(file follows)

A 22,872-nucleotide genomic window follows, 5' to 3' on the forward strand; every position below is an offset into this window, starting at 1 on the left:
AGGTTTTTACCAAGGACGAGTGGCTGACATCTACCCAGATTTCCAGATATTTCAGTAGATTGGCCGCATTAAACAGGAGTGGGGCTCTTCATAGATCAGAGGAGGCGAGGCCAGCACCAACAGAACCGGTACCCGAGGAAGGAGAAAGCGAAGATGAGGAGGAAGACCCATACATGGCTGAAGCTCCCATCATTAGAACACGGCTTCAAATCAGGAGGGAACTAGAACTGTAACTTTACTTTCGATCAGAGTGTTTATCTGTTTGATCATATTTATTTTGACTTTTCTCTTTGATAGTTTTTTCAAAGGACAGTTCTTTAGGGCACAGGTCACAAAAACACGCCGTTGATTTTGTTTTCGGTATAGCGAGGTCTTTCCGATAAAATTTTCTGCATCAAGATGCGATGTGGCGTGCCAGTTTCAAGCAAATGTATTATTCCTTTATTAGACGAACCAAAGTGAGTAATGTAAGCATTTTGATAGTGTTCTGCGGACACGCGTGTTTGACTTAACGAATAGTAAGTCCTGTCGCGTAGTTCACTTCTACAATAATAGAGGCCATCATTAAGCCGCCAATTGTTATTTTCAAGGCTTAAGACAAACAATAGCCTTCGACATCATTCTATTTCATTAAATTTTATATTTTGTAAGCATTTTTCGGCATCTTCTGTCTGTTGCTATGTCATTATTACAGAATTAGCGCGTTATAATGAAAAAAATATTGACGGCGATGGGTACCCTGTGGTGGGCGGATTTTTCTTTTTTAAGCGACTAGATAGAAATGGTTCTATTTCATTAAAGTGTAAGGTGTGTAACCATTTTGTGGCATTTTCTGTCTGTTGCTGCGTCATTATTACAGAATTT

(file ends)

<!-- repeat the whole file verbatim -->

A 22,872-nucleotide genomic window follows, 5' to 3' on the forward strand; every position below is an offset into this window, starting at 1 on the left:
AGGTTTTTACCAAGGACGAGTGGCTGACATCTACCCAGATTTCCAGATATTTCAGTAGATTGGCCGCATTAAACAGGAGTGGGGCTCTTCATAGATCAGAGGAGGCGAGGCCAGCACCAACAGAACCGGTACCCGAGGAAGGAGAAAGCGAAGATGAGGAGGAAGACCCATACATGGCTGAAGCTCCCATCATTAGAACACGGCTTCAAATCAGGAGGGAACTAGAACTGTAACTTTACTTTCGATCAGAGTGTTTATCTGTTTGATCATATTTATTTTGACTTTTCTCTTTGATAGTTTTTTCAAAGGACAGTTCTTTAGGGCACAGGTCACAAAAACACGCCGTTGATTTTGTTTTCGGTATAGCGAGGTCTTTCCGATAAAATTTTCTGCATCAAGATGCGATGTGGCGTGCCAGTTTCAAGCAAATGTATTATTCCTTTATTAGACGAACCAAAGTGAGTAATGTAAGCATTTTGATAGTGTTCTGCGGACACGCGTGTTTGACTTAACGAATAGTAAGTCCTGTCGCGTAGTTCACTTCTACAATAATAGAGGCCATCATTAAGCCGCCAATTGTTATTTTCAAGGCTTAAGACAAACAATAGCCTTCGACATCATTCTATTTCATTAAATTTTATATTTTGTAAGCATTTTTCGGCATCTTCTGTCTGTTGCTATGTCATTATTACAGAATTAGCGCGTTATAATGAAAAAAATATTGACGGCGATGGGTACCCTGTGGTGGGCGGATTTTTCTTTTTTAAGCGACTAGATAGAAATGGTTCTATTTCATTAAAGTGTAAGGTGTGTAACCATTTTGTGGCATTTTCTGTCTGTTGCTGCGTCATTATTACAGAATTT